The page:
Panic disorder, while it often accompanies phobias such as agoraphobia, can occur alone. People with panic disorder feel sudden, intense apprehension, fear or terror, that can be accompanied by heart palpitations, chest pain, choking or smothering sensations, dizziness, hot and cold flashes, trembling and faintness. These "panic attacks,'' which are the disorder's main feature, usually begin during adolescence or early adult life. Many people experience panic disorder's symptoms at some time in their lives as a "panic attack," in episodes that are limited to a single brief period and that may be connected to stressful life events. But psychiatrists diagnose panic disorder when the condition has become chronic.

People with generalized anxiety disorder suffer with unrealistic or excessive anxiety and worry about life circumstances. For example, they may feel anxious about financial matters when there's plenty of money in the bank and their debts are paid. Or they may be preoccupied constantly about the welfare of a child who's safe at school. People with generalized anxiety disorder may have stretches of time when they're not consumed by these worries, but they are anxious most of the time. Patients with this disorder often feel "shaky," reporting that they feel "keyed up" or "on edge" and that they sometimes "go blank" because of the tension they feel. They often suffer also with mild depression.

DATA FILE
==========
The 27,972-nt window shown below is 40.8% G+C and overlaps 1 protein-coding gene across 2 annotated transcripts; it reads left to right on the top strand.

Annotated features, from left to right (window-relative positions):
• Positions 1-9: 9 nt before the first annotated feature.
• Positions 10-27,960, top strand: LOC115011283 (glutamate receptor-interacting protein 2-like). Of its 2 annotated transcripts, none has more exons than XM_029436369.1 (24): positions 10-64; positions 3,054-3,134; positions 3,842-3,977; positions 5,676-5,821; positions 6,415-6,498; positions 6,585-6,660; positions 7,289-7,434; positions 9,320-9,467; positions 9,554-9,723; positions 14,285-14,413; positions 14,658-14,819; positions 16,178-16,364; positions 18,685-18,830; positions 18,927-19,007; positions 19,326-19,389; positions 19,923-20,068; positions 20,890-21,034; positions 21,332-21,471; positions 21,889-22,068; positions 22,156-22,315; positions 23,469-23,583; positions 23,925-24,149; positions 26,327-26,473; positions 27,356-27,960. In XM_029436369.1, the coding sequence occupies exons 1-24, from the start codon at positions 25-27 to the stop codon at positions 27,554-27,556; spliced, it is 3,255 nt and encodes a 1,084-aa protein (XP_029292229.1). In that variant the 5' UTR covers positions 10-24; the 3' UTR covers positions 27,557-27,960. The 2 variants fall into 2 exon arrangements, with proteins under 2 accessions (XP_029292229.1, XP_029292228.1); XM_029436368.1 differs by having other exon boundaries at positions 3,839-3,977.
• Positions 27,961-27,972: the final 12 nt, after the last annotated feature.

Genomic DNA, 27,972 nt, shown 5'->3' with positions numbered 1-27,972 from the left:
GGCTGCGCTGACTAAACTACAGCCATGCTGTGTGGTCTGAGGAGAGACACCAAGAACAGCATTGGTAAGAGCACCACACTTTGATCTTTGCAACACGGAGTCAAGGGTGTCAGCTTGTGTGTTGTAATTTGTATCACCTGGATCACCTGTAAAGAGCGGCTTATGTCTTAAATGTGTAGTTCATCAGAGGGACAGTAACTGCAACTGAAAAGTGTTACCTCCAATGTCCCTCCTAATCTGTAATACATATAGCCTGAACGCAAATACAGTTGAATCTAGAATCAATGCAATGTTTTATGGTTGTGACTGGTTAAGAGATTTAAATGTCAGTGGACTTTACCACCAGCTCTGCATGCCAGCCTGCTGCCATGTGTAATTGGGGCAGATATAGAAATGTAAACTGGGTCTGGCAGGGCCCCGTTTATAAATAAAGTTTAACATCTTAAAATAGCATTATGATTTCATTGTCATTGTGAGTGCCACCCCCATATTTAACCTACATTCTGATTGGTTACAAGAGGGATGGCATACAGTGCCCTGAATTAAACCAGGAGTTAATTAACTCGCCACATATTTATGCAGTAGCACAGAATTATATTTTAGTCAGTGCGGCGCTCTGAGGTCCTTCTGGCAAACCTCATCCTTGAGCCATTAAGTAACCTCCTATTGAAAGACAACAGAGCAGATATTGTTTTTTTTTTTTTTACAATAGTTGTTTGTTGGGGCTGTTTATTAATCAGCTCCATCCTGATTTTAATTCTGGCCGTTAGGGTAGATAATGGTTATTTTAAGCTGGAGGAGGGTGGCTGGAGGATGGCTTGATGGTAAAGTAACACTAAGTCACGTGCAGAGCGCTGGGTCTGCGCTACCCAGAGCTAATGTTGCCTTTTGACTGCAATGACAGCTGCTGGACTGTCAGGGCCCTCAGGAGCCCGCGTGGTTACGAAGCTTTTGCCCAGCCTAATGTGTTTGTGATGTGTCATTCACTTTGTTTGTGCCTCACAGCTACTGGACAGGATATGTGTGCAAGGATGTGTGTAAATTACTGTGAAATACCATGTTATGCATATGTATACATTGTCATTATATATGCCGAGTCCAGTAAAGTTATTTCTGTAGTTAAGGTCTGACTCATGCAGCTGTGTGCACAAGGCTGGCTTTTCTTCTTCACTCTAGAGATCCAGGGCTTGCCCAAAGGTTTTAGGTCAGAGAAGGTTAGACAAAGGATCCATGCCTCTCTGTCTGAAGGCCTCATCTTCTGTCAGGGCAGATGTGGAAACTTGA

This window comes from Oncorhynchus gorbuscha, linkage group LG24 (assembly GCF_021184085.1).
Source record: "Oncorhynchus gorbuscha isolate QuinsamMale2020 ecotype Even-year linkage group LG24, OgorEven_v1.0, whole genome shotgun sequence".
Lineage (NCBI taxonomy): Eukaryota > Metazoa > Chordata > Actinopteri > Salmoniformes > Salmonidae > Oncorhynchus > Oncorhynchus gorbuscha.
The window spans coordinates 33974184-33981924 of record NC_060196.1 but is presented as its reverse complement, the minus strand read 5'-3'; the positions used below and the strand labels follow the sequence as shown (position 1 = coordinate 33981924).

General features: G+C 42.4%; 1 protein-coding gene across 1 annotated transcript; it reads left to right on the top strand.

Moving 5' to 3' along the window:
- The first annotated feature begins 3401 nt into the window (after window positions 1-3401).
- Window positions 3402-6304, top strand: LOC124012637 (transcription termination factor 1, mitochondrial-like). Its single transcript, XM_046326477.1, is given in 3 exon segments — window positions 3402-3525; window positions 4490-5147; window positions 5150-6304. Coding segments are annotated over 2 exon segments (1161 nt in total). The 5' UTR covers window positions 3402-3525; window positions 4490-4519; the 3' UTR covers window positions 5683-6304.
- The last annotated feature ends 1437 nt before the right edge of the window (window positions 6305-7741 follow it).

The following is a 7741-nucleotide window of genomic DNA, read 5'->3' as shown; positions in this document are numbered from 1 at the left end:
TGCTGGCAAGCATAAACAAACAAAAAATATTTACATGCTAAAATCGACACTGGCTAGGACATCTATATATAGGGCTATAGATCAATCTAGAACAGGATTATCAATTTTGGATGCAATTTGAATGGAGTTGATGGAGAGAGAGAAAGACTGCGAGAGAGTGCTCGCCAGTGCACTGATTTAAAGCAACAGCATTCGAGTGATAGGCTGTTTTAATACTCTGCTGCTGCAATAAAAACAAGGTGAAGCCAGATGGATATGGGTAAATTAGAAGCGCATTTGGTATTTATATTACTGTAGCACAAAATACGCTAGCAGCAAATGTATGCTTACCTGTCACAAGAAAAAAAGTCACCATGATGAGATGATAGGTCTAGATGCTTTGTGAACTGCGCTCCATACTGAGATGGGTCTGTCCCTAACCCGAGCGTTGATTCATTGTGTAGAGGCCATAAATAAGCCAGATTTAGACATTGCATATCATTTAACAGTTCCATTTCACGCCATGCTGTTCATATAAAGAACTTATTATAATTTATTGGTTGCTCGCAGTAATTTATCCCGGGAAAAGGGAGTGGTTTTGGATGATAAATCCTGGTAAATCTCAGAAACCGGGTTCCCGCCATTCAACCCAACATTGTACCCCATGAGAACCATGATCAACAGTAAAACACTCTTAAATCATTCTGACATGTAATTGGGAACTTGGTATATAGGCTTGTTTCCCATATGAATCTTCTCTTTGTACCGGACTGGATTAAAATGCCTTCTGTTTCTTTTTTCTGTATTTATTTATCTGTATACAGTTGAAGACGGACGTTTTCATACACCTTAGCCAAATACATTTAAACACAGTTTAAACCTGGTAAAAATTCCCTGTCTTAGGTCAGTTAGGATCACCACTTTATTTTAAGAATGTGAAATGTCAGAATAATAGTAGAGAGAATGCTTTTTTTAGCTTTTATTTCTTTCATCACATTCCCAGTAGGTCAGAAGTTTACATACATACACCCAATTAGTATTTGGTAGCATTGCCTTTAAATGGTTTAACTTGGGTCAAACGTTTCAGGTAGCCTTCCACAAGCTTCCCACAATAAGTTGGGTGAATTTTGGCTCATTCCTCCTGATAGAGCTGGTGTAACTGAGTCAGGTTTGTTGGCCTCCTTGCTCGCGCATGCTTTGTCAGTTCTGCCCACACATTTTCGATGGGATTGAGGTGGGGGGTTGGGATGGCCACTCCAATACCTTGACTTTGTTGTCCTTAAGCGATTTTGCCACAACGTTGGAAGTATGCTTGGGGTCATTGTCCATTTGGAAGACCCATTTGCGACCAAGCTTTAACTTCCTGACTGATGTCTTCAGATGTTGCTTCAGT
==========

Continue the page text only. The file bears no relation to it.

The behaviors that are a part of obsessive-compulsive disorder include obsessions (which are recurring, persistent and involuntary thoughts or images) which often occur with compulsions (repetitive, ritualistic behaviors -- such as hand washing or lock checking -- which a person performs according to certain "rules"). The individual doesn't get pleasure from such behavior, and, in fact, recognizes that it is excessive and has no real purpose. Still, a person with OCD will claim they "can't help" their ritualistic behavior, and will become very anxious if it is interrupted. Often beginning in adolescence or early adulthood, obsessive and compulsive behaviors frequently become chronic.

Increasing evidence supports the theory that the disorders arise at least partly from imbalances in the brain's chemistry. Some investigators believe these disorders result from a traumatic experience in childhood that has been consciously forgotten, but surfaces as a reaction to a feared object or stressful life situation, while others believe they arise from imbalances in brain chemistry. Several forms of medication and psychotherapy are highly effective in treating anxiety disorders, and research continues into their causes.